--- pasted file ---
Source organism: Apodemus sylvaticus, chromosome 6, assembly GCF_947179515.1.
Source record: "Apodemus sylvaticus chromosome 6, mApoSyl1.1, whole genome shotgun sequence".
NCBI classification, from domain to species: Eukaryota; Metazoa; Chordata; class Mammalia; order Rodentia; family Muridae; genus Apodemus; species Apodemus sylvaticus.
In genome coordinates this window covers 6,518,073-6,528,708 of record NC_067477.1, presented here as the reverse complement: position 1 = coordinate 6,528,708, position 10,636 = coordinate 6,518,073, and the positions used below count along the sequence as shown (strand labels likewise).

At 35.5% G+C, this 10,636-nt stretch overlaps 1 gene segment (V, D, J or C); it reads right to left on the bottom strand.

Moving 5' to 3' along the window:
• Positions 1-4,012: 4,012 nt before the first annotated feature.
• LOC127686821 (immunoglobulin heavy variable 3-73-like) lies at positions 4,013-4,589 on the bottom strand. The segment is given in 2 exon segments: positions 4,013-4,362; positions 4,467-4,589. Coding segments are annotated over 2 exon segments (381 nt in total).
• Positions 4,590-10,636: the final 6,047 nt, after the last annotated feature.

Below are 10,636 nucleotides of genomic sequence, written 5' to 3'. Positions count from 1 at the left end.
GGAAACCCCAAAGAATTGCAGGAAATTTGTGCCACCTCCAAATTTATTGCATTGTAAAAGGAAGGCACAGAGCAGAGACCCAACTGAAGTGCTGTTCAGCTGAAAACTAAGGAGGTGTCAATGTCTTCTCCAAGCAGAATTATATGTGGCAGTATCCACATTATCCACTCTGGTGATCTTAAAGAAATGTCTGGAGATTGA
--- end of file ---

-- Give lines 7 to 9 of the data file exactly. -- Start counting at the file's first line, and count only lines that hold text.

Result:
• Positions 1-4,012: 4,012 nt before the first annotated feature.
• LOC127686821 (immunoglobulin heavy variable 3-73-like) lies at positions 4,013-4,589 on the bottom strand. The segment is given in 2 exon segments: positions 4,013-4,362; positions 4,467-4,589. Coding segments are annotated over 2 exon segments (381 nt in total).
• Positions 4,590-10,636: the final 6,047 nt, after the last annotated feature.